FSCA warns about South Africa’s new retirement system

The Financial Sector Conduct Authority (FSCA) is concerned that the country’s new two-pot retirement system will make many South Africans think they have to access their retirement funds before retiring.

This is according to FSCA commissioner Unathi Kamlana, who said this is a very important change affecting members of retirement funds in South Africa. 

South Africa’s new two-pot retirement system will kick in from 1 September 2024. This reform allows pre-retirement access to a portion of one’s retirement assets. 

From September 2024, contributions to retirement funds will be split – one-third will go into a “savings pot”, and two-thirds will go into a “retirement pot”.

Retirement fund members will be able to withdraw amounts from the savings component before retirement, while the retirement component will remain protected.

South Africans can withdraw money from their savings component once per year, with a minimum withdrawal of R2,000.

However, Kamlana said it is very important for South Africans to understand that while they will be able to access their retirement savings before retirement, they do not have to.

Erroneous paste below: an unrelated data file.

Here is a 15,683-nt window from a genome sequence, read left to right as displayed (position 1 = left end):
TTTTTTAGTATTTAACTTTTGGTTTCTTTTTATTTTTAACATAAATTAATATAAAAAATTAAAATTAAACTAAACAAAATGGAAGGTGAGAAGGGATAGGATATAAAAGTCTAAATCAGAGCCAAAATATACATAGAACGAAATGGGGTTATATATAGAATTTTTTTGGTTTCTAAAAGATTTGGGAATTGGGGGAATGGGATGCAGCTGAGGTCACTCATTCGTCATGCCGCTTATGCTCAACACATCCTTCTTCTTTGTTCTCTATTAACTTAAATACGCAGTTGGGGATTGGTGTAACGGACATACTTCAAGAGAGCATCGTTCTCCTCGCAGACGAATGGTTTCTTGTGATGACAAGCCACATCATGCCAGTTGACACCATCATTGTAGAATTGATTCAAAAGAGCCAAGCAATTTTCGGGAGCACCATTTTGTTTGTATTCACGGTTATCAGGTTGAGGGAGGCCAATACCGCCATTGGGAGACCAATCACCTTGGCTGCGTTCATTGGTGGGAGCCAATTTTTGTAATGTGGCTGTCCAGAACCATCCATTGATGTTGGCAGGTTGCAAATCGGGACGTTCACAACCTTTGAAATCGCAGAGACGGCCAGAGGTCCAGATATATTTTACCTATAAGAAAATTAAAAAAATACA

“The message that dominates is that they will be able to access and therefore everyone must access – it’s not automatic. You access the funds only because there’s a particular need,” he said.

“It reduces what is available there for retirement, and that information is important to empower retirement fund members.”

He explained that each retirement fund will pass rules which explain under what circumstances you qualify to access.

Kamlana is not the only person with concerns about the effects of this new system.

Morningstar South Africa’s head of product, Francis Marais, recently warned that accessing any part of your savings before retirement will break the compounding process and reduce your future wealth. 

While the new system aims to promote long-term retirement savings by limiting early withdrawals to a portion of the total savings, it will negatively impact long-term returns on retirement savings. 

He urged South Africans only to access their funds under exceptional circumstances.

Marais added that the new two-pot system may also encourage bad financial habits through an overreliance on retirement fund withdrawals to fund one’s current lifestyle. 

“The availability of the ‘savings pot’ creates a behavioural bias for the savings pot to be used as a traditional savings account and the belief that these funds can be used regularly. This should be avoided as much as possible.” 

The short-term gain of an instant withdrawal could have material long-term wealth-creation implications, especially for younger savers. 


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